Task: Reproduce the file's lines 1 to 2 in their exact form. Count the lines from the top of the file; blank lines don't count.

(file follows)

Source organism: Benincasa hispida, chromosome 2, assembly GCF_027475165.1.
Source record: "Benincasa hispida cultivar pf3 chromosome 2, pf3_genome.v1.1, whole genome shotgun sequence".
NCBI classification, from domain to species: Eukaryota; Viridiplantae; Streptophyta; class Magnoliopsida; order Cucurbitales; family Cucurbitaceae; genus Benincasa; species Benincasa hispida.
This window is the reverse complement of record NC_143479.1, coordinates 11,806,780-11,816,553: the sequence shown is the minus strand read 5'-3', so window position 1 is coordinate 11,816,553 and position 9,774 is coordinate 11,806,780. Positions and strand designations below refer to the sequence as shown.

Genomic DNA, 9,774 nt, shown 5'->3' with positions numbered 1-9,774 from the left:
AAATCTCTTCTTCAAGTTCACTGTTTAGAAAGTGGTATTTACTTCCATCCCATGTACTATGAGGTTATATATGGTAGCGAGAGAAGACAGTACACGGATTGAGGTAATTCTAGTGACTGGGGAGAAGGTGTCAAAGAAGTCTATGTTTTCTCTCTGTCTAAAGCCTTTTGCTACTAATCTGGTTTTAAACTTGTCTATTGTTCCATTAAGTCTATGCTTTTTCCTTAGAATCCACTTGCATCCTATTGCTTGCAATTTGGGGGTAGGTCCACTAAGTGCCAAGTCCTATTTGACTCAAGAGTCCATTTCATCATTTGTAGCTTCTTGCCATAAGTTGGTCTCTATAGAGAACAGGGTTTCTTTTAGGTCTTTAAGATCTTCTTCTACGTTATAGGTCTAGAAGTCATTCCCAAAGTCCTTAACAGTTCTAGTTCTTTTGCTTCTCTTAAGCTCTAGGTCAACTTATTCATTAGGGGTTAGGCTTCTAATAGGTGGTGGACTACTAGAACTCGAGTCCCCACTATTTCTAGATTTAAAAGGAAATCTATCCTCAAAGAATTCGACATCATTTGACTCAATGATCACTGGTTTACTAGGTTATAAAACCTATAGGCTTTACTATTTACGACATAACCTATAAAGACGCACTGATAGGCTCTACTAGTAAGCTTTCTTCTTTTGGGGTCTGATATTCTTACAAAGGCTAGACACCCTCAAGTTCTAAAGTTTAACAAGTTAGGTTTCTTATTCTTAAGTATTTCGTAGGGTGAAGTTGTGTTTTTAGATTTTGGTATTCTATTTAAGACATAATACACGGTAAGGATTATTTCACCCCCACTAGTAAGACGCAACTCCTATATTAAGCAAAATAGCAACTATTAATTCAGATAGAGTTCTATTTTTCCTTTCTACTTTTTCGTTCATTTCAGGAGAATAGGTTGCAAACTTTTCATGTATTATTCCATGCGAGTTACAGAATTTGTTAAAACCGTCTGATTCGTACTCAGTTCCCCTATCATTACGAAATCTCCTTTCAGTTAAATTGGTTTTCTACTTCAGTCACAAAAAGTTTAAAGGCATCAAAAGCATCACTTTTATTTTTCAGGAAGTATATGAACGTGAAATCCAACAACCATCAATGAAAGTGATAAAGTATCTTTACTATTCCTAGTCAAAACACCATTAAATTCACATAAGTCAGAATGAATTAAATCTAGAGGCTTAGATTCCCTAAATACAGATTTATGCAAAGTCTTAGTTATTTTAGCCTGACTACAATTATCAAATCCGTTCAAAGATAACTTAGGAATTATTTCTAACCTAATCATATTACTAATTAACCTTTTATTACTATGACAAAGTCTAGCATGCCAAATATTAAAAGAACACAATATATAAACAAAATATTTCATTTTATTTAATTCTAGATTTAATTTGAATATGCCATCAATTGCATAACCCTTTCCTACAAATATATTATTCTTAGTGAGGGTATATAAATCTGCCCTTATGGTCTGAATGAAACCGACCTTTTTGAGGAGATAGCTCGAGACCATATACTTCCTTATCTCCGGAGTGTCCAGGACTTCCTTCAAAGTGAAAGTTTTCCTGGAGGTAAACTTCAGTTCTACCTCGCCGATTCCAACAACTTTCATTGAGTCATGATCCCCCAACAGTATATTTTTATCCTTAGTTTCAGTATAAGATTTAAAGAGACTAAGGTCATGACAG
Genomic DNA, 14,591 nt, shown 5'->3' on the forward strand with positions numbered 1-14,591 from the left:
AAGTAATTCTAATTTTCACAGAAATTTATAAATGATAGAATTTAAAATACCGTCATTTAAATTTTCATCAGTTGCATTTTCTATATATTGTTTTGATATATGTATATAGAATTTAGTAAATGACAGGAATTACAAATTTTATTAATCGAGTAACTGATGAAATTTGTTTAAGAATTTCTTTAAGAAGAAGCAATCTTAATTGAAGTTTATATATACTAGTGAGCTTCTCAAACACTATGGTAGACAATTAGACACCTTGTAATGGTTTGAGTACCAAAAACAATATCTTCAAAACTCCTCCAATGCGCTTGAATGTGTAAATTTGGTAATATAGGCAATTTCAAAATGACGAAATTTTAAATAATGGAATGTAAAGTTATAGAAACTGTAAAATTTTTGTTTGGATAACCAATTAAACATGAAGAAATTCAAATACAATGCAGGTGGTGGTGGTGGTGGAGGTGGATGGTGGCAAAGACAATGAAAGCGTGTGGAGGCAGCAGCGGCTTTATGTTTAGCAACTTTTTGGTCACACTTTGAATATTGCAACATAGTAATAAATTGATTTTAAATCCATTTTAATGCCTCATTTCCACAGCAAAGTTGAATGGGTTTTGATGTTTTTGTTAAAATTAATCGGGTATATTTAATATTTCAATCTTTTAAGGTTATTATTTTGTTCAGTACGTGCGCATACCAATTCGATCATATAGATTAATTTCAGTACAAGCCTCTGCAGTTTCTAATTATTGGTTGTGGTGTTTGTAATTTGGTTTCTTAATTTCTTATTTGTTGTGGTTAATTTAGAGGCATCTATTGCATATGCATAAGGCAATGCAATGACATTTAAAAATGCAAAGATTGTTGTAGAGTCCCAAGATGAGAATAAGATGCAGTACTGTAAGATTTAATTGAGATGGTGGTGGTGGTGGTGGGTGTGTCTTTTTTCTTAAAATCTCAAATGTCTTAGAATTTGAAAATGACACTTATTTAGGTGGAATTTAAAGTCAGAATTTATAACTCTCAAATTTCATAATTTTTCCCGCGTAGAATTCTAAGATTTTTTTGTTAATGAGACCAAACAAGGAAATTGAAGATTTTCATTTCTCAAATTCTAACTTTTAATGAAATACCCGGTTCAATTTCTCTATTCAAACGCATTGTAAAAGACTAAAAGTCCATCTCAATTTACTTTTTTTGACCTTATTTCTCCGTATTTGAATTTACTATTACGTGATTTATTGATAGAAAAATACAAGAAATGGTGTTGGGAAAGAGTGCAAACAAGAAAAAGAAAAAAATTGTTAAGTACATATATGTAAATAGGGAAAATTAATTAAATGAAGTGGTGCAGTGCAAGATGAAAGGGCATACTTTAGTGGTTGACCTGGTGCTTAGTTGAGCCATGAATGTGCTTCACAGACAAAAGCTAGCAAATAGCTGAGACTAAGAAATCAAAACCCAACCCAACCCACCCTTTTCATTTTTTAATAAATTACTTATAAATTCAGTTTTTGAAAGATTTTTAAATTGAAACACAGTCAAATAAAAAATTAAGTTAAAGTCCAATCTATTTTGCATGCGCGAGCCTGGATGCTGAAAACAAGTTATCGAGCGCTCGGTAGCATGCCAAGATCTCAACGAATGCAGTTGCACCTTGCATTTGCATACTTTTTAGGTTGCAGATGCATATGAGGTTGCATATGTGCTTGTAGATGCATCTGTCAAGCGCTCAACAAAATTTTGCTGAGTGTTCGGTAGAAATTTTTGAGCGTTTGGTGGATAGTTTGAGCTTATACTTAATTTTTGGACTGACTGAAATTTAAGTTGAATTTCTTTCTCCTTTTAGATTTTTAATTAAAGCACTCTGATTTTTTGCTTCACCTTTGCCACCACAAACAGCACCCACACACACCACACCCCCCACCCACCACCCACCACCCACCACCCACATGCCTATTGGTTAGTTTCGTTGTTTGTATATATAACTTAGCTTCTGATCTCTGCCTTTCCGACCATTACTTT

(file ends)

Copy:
Source organism: Benincasa hispida, chromosome 2, assembly GCF_027475165.1.
Source record: "Benincasa hispida cultivar pf3 chromosome 2, pf3_genome.v1.1, whole genome shotgun sequence".